For example you can synch only some of the folders under the main GDrive folder and, well, you can buy more storage (the message is not so subtle...). GDrive specific features is that is merges in its files and folders the local files on your PC and the documents on Google Apps and the "virtual folders" you arranged your documents into. On the local file system you get placeholders for the online documents, which can make it much faster to open them. But it you copy a local file (like a Word or PowerPoint file) you can still open it online, if you want. I use Google Apps a lot and find this feature quite handy. This is a view of a folder:
In this case there is no visual clue about the file status, which is a bit disappointing.
DropBox is the service that first integrated remote or cloud document storage with Windows. I think they still use Amazon's S3 behind the scenes, which explains why they are considerably more expensive. I do have quite a lot of free storage from they referral program... if you want to contribute some more signup to DropBox from this link.
From the installation, you can notice that DropBox has more flexibility. It's notification icon keep telling you of the files is it downloading or uploading, and using it for shared content among multiple computers is really very nice. The icon and its menu look like this:
Notice the "all files up to date" which is the more detailed than the other services, and the recently changed files, and the pause... but if you open the preferences dialog you can see that it is not even comparable to Google and Microsoft apps in terms of flexibility and customization. Yes, it might be geared towards power user, more than the average user, but I certainly appreciate the difference:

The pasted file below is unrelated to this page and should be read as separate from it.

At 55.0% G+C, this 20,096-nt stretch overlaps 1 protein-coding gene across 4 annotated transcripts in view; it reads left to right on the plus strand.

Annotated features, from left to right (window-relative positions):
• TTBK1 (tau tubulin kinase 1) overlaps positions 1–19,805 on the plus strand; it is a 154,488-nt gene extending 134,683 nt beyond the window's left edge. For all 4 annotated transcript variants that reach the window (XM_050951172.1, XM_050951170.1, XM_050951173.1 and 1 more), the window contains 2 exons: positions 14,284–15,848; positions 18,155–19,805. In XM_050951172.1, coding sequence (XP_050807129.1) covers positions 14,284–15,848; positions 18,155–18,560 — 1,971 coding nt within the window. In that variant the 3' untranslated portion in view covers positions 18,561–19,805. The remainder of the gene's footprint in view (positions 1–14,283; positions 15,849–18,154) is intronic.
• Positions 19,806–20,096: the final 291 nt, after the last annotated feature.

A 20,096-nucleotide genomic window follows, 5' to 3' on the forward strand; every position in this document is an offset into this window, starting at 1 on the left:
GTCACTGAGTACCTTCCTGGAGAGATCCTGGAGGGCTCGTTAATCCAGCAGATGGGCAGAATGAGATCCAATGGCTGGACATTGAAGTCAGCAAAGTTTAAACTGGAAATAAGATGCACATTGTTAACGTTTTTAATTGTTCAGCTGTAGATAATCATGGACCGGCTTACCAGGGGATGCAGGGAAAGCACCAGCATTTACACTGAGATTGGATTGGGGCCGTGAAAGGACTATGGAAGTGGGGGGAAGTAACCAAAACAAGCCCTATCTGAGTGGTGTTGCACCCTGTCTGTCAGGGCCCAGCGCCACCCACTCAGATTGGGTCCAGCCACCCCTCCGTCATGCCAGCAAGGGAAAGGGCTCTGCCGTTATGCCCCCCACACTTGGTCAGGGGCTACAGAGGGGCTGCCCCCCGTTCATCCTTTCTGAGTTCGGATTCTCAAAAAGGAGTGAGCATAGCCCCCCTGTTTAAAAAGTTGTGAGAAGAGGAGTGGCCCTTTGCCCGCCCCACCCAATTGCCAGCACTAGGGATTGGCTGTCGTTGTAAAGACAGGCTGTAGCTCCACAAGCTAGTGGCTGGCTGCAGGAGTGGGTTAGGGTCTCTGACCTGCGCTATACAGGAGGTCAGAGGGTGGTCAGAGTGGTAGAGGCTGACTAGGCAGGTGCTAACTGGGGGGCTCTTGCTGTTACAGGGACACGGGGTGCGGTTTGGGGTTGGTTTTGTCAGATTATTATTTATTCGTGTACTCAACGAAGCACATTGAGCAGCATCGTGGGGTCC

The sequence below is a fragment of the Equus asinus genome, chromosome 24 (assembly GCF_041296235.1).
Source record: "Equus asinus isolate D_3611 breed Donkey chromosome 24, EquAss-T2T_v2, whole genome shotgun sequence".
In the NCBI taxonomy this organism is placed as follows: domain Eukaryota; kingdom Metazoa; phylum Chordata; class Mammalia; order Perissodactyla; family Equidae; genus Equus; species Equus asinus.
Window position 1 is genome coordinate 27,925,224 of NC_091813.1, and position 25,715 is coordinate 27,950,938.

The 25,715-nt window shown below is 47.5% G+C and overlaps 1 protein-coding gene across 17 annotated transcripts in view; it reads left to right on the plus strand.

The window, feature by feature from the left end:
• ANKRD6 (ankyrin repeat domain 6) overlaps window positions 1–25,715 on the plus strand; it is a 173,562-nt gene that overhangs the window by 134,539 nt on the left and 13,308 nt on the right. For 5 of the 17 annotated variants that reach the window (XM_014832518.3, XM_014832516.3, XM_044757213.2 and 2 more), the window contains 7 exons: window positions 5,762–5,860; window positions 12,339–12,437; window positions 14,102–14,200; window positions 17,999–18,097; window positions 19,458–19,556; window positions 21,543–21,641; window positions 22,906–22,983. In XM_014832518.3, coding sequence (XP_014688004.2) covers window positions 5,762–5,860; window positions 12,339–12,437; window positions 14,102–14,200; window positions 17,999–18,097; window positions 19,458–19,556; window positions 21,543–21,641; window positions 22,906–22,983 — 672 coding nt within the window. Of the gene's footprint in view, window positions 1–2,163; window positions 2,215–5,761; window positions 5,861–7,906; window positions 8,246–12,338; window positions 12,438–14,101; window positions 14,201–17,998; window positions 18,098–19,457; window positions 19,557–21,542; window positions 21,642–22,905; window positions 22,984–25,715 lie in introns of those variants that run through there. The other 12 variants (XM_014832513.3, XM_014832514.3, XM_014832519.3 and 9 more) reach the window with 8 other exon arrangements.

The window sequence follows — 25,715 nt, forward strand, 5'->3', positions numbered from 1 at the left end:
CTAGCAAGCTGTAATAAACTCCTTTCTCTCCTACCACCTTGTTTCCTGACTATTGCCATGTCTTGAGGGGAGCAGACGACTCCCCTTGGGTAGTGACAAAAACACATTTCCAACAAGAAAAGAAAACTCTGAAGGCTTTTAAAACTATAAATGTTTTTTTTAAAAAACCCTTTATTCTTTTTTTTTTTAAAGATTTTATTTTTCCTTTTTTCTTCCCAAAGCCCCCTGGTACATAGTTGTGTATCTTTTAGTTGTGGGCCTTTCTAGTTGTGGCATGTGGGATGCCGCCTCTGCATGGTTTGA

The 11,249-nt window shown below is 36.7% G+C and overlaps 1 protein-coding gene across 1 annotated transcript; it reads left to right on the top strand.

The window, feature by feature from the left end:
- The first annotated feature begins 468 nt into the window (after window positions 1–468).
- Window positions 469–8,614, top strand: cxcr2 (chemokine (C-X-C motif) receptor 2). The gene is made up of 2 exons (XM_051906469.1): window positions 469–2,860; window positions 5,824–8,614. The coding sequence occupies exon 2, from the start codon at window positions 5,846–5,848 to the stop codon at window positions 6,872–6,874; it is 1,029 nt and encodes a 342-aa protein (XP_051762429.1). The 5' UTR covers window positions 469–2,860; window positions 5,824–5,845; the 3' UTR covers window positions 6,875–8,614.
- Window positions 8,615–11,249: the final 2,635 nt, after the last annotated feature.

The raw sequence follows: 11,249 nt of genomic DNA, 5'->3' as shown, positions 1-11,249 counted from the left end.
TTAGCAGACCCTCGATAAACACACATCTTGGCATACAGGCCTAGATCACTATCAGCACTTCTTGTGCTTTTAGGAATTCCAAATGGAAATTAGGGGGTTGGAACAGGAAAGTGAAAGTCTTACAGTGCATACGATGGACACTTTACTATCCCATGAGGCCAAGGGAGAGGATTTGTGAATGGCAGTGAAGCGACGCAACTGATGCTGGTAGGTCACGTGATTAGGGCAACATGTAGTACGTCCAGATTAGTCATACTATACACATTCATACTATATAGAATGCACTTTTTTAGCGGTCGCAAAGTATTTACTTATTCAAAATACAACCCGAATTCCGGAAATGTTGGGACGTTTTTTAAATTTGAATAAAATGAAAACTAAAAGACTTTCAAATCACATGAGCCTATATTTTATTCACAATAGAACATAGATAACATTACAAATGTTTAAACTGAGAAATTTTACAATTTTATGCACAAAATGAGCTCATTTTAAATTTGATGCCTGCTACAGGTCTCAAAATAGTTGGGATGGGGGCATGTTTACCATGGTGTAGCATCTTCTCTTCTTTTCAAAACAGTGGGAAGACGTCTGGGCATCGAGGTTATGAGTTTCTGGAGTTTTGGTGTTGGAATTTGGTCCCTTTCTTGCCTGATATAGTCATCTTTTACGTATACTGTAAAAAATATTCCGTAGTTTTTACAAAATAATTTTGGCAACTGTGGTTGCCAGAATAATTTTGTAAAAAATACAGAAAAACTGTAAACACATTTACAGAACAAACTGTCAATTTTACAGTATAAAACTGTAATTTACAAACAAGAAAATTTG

This is only one of the 5 configuration pages. For example, you have the option to move the entire DropBox repository to a different location on your file system. And other advanced features.
But the real difference between DropBox and the other services becomes visible as you start moving to Windows Explorer itself. DropBox enabled files and folders have extra menu items that let you perform specific actions, like making a folder public, retrieving the URL of a public resource, getting past versions of the files, and perform many more actions without having to open the web browser. As Microsoft's solution (and well before it), the files and folders are marked with status icons. Here are the two instances of the folder and file menus, but their actual content depends on the sych and accessibility status:
Conclusion: DropBox clearly wins on Windows Integration
Online services must work nicely and easily give you power without having to resort to a browser, be geared towards synchronizing different computers and devices. For now on Windows DropBox is a clear winner (and I'm not saying this because of the affiliation, as I'm also a Microsoft and Google Partner). Too bad the price difference is significant. Cannot Google or Microsoft or Amazon go buy DropBox (make Joel happy) and deliver us the best of the two worlds? Or hire a good Windows programmer and make Windows Explorer integration a little more rich for their online storage services? Microsoft should have the knowledge to do this and I was expecting a bit more from them.
PS. Or maybe one of us could write a Delphi application for integrating with Explorer, and sell it to them. Microsoft already bought a Delphi application for a few millions (Skype), you never know. ;-)